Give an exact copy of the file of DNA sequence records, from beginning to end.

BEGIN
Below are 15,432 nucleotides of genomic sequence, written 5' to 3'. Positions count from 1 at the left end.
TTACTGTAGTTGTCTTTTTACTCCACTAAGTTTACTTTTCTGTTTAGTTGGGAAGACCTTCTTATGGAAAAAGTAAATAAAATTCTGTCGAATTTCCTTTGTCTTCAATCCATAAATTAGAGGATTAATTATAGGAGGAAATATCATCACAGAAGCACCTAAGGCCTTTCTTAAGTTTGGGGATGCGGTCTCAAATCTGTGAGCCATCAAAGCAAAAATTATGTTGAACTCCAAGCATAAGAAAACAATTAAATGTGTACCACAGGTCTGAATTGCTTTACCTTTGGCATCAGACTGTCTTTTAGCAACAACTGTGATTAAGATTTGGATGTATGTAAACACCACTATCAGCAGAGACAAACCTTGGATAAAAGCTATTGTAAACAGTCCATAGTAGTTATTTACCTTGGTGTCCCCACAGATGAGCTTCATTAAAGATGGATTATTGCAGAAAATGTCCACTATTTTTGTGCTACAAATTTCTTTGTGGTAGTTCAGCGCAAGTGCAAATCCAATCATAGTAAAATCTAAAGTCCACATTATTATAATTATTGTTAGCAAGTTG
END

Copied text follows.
Below are 15,432 nucleotides of genomic sequence, written 5' to 3'. Positions count from 1 at the left end.
TTACTGTAGTTGTCTTTTTACTCCACTAAGTTTACTTTTCTGTTTAGTTGGGAAGACCTTCTTATGGAAAAAGTAAATAAAATTCTGTCGAATTTCCTTTGTCTTCAATCCATAAATTAGAGGATTAATTATAGGAGGAAATATCATCACAGAAGCACCTAAGGCCTTTCTTAAGTTTGGGGATGCGGTCTCAAATCTGTGAGCCATCAAAGCAAAAATTATGTTGAACTCCAAGCATAAGAAAACAATTAAATGTGTACCACAGGTCTGAATTGCTTTACCTTTGGCATCAGACTGTCTTTTAGCAACAACTGTGATTAAGATTTGGATGTATGTAAACACCACTATCAGCAGAGACAAACCTTGGATAAAAGCTATTGTAAACAGTCCATAGTAGTTATTTACCTTGGTGTCCCCACAGATGAGCTTCATTAAAGATGGATTATTGCAGAAAATGTCCACTATTTTTGTGCTACAAATTTCTTTGTGGTAGTTCAGCGCAAGTGCAAATCCAATCATAGTAAAATCTAAAGTCCACATTATTATAATTATTGTTAGCAAGTTG